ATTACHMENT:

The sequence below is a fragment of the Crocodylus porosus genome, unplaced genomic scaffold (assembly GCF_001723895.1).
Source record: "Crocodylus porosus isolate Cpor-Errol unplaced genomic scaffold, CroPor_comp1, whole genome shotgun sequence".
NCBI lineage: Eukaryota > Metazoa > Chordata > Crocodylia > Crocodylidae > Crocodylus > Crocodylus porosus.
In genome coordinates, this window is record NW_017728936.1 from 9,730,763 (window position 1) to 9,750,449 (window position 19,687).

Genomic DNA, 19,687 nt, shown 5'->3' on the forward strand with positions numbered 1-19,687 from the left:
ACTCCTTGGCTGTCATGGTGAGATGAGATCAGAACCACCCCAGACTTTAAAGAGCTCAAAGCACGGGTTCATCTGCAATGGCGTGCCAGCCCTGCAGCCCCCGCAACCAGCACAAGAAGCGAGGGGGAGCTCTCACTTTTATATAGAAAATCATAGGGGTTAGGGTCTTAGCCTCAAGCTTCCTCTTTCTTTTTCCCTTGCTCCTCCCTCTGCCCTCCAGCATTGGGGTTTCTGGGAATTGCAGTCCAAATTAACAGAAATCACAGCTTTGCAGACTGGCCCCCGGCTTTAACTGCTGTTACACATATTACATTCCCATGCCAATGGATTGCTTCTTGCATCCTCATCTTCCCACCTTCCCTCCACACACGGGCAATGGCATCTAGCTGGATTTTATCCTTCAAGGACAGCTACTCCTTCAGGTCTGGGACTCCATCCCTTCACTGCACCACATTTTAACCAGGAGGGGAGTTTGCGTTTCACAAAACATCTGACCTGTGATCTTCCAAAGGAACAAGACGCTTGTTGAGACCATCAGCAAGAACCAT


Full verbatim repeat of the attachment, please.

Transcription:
The sequence below is a fragment of the Crocodylus porosus genome, unplaced genomic scaffold (assembly GCF_001723895.1).
Source record: "Crocodylus porosus isolate Cpor-Errol unplaced genomic scaffold, CroPor_comp1, whole genome shotgun sequence".
NCBI lineage: Eukaryota > Metazoa > Chordata > Crocodylia > Crocodylidae > Crocodylus > Crocodylus porosus.
In genome coordinates, this window is record NW_017728936.1 from 9,730,763 (window position 1) to 9,750,449 (window position 19,687).

Genomic DNA, 19,687 nt, shown 5'->3' on the forward strand with positions numbered 1-19,687 from the left:
ACTCCTTGGCTGTCATGGTGAGATGAGATCAGAACCACCCCAGACTTTAAAGAGCTCAAAGCACGGGTTCATCTGCAATGGCGTGCCAGCCCTGCAGCCCCCGCAACCAGCACAAGAAGCGAGGGGGAGCTCTCACTTTTATATAGAAAATCATAGGGGTTAGGGTCTTAGCCTCAAGCTTCCTCTTTCTTTTTCCCTTGCTCCTCCCTCTGCCCTCCAGCATTGGGGTTTCTGGGAATTGCAGTCCAAATTAACAGAAATCACAGCTTTGCAGACTGGCCCCCGGCTTTAACTGCTGTTACACATATTACATTCCCATGCCAATGGATTGCTTCTTGCATCCTCATCTTCCCACCTTCCCTCCACACACGGGCAATGGCATCTAGCTGGATTTTATCCTTCAAGGACAGCTACTCCTTCAGGTCTGGGACTCCATCCCTTCACTGCACCACATTTTAACCAGGAGGGGAGTTTGCGTTTCACAAAACATCTGACCTGTGATCTTCCAAAGGAACAAGACGCTTGTTGAGACCATCAGCAAGAACCAT